Pros: I was able to cut a huge expense from the project; in fact, the only thing lost was time. For the most part, the cover did come out looking professional, though I figure someone more talented could have done better. I also rather enjoyed the painting process, minus some major frustrations.

An outtake from the cover where I just squiggled it all out in frustration.
There were a lot of frustrations when I got to the grass, and I took it out on the painting.

Cons: It ate up a lot of time that could have been spent writing or editing. There were major frustrations where I was pulling out my hair. You would not expect grass to be challenging to paint, but it was!

Summarized Thoughts: All the other covers in The Augur’s Rose Series will be digitally painted by me. I have many mockups sketched for subsequent entries in the series, but I hope to set up an actual schedule for future covers to streamline the process.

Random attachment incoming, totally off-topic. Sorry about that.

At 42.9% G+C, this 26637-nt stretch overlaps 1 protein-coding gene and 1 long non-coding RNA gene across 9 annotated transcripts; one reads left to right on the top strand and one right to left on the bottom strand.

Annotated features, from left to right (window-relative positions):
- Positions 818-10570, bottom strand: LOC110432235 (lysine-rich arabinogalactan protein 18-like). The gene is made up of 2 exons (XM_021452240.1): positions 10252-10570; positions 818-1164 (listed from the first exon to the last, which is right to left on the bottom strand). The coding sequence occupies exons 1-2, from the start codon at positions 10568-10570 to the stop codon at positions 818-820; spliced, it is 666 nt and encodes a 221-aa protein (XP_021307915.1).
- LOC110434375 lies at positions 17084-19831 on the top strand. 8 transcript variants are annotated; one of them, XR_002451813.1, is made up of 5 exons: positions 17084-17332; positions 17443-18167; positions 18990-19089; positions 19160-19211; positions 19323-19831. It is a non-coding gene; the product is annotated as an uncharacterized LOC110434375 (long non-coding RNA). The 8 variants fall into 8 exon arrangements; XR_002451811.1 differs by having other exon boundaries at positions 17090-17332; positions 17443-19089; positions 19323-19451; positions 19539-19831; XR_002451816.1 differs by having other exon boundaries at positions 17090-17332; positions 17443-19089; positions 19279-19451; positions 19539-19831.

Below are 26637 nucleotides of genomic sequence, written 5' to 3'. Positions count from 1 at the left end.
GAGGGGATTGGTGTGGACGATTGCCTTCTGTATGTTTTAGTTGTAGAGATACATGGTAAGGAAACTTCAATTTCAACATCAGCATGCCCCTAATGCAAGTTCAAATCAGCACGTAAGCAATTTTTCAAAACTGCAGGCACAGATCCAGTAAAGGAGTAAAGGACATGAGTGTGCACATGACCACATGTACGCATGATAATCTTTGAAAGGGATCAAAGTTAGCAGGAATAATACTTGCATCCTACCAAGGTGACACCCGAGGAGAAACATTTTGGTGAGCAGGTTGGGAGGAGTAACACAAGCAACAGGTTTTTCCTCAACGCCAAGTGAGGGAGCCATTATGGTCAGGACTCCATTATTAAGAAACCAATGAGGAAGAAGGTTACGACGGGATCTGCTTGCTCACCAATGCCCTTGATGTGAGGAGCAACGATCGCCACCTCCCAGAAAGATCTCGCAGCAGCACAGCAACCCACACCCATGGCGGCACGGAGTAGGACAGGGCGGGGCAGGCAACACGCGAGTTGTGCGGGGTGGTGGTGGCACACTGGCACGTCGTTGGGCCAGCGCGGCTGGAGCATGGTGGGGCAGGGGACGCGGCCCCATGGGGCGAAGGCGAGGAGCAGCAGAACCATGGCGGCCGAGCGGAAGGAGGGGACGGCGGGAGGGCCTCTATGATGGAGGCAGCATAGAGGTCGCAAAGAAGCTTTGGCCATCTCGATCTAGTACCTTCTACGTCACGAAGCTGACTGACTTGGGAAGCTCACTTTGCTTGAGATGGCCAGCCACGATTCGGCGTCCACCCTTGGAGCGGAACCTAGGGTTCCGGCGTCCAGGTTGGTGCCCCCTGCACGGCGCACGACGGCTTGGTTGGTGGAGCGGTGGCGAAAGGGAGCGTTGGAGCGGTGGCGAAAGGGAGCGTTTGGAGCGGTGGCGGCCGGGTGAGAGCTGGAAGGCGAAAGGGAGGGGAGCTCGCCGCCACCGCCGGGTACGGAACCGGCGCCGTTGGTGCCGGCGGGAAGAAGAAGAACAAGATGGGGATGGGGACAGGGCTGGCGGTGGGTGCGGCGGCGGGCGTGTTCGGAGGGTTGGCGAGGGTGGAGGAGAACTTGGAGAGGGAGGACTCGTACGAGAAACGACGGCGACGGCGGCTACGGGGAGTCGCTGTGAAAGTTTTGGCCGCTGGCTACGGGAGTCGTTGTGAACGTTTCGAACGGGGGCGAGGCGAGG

Minimalistic Cover
Pictured is the progression of the Long Way Down cover.
Pictured is the progression of the Long Way Down cover.

I really enjoy minimalistic book covers. There is just something pleasing about them to me. And after struggling to decide what to use for Long Way Down, I finally decided to pursue a minimalistic cover. I also set my mind on completing the cover in Adobe Illustrator. The catch is I have very little experience working with this program. My co-worker Mary, a graphic designer, was willing to give me a tutorial in Illustrator, and I went from there. Much like Acceptance‘s cover, I started with pencil sketches before translating them into the design program. Using shapes and paint brushes, I gradually worked the cover until it resembled the sketches. It still did not look very good, but when it struck me to include a city-scape along the bottom, the cover came together. I also met my one-true-love: the gradient tool. This handy-dandy tool really helped add depth and interest to the cover.

Pros: It was a good crash course in Illustrator, and I learned a lot. Overall, it also took a lot less time to complete, especially when compared to the digital painting process.